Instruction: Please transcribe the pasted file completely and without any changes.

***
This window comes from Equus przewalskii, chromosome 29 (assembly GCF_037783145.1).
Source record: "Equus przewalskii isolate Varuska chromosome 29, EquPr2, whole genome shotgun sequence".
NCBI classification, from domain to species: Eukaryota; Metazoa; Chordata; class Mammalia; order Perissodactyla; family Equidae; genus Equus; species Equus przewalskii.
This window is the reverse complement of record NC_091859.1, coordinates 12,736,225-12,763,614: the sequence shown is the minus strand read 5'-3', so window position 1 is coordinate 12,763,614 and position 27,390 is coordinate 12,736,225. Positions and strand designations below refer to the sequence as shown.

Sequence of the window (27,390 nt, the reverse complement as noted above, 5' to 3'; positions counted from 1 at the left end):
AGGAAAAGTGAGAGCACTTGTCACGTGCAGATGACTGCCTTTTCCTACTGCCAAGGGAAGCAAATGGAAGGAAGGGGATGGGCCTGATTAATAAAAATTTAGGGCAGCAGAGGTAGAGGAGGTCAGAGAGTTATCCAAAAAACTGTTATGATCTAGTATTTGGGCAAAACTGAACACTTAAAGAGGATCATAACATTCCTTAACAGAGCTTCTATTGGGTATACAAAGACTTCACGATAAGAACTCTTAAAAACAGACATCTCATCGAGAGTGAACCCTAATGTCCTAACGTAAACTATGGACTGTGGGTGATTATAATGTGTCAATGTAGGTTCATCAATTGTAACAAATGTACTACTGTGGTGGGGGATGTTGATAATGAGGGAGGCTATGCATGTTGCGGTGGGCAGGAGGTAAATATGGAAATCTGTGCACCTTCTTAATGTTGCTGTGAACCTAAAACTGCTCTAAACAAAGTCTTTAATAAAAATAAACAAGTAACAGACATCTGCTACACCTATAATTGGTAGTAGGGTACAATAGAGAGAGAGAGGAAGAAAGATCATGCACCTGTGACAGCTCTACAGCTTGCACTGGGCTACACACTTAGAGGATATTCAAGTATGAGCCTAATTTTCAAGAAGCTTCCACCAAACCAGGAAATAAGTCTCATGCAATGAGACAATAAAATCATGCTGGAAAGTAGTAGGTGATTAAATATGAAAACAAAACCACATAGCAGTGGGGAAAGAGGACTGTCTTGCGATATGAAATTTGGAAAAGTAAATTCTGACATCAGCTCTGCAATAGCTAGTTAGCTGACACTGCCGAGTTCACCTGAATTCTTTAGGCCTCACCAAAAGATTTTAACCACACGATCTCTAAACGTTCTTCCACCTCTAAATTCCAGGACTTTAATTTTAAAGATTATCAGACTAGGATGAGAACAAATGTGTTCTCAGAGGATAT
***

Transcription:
This window comes from Equus przewalskii, chromosome 29 (assembly GCF_037783145.1).
Source record: "Equus przewalskii isolate Varuska chromosome 29, EquPr2, whole genome shotgun sequence".
NCBI classification, from domain to species: Eukaryota; Metazoa; Chordata; class Mammalia; order Perissodactyla; family Equidae; genus Equus; species Equus przewalskii.
This window is the reverse complement of record NC_091859.1, coordinates 12,736,225-12,763,614: the sequence shown is the minus strand read 5'-3', so window position 1 is coordinate 12,763,614 and position 27,390 is coordinate 12,736,225. Positions and strand designations below refer to the sequence as shown.

Sequence of the window (27,390 nt, the reverse complement as noted above, 5' to 3'; positions counted from 1 at the left end):
AGGAAAAGTGAGAGCACTTGTCACGTGCAGATGACTGCCTTTTCCTACTGCCAAGGGAAGCAAATGGAAGGAAGGGGATGGGCCTGATTAATAAAAATTTAGGGCAGCAGAGGTAGAGGAGGTCAGAGAGTTATCCAAAAAACTGTTATGATCTAGTATTTGGGCAAAACTGAACACTTAAAGAGGATCATAACATTCCTTAACAGAGCTTCTATTGGGTATACAAAGACTTCACGATAAGAACTCTTAAAAACAGACATCTCATCGAGAGTGAACCCTAATGTCCTAACGTAAACTATGGACTGTGGGTGATTATAATGTGTCAATGTAGGTTCATCAATTGTAACAAATGTACTACTGTGGTGGGGGATGTTGATAATGAGGGAGGCTATGCATGTTGCGGTGGGCAGGAGGTAAATATGGAAATCTGTGCACCTTCTTAATGTTGCTGTGAACCTAAAACTGCTCTAAACAAAGTCTTTAATAAAAATAAACAAGTAACAGACATCTGCTACACCTATAATTGGTAGTAGGGTACAATAGAGAGAGAGAGGAAGAAAGATCATGCACCTGTGACAGCTCTACAGCTTGCACTGGGCTACACACTTAGAGGATATTCAAGTATGAGCCTAATTTTCAAGAAGCTTCCACCAAACCAGGAAATAAGTCTCATGCAATGAGACAATAAAATCATGCTGGAAAGTAGTAGGTGATTAAATATGAAAACAAAACCACATAGCAGTGGGGAAAGAGGACTGTCTTGCGATATGAAATTTGGAAAAGTAAATTCTGACATCAGCTCTGCAATAGCTAGTTAGCTGACACTGCCGAGTTCACCTGAATTCTTTAGGCCTCACCAAAAGATTTTAACCACACGATCTCTAAACGTTCTTCCACCTCTAAATTCCAGGACTTTAATTTTAAAGATTATCAGACTAGGATGAGAACAAATGTGTTCTCAGAGGATAT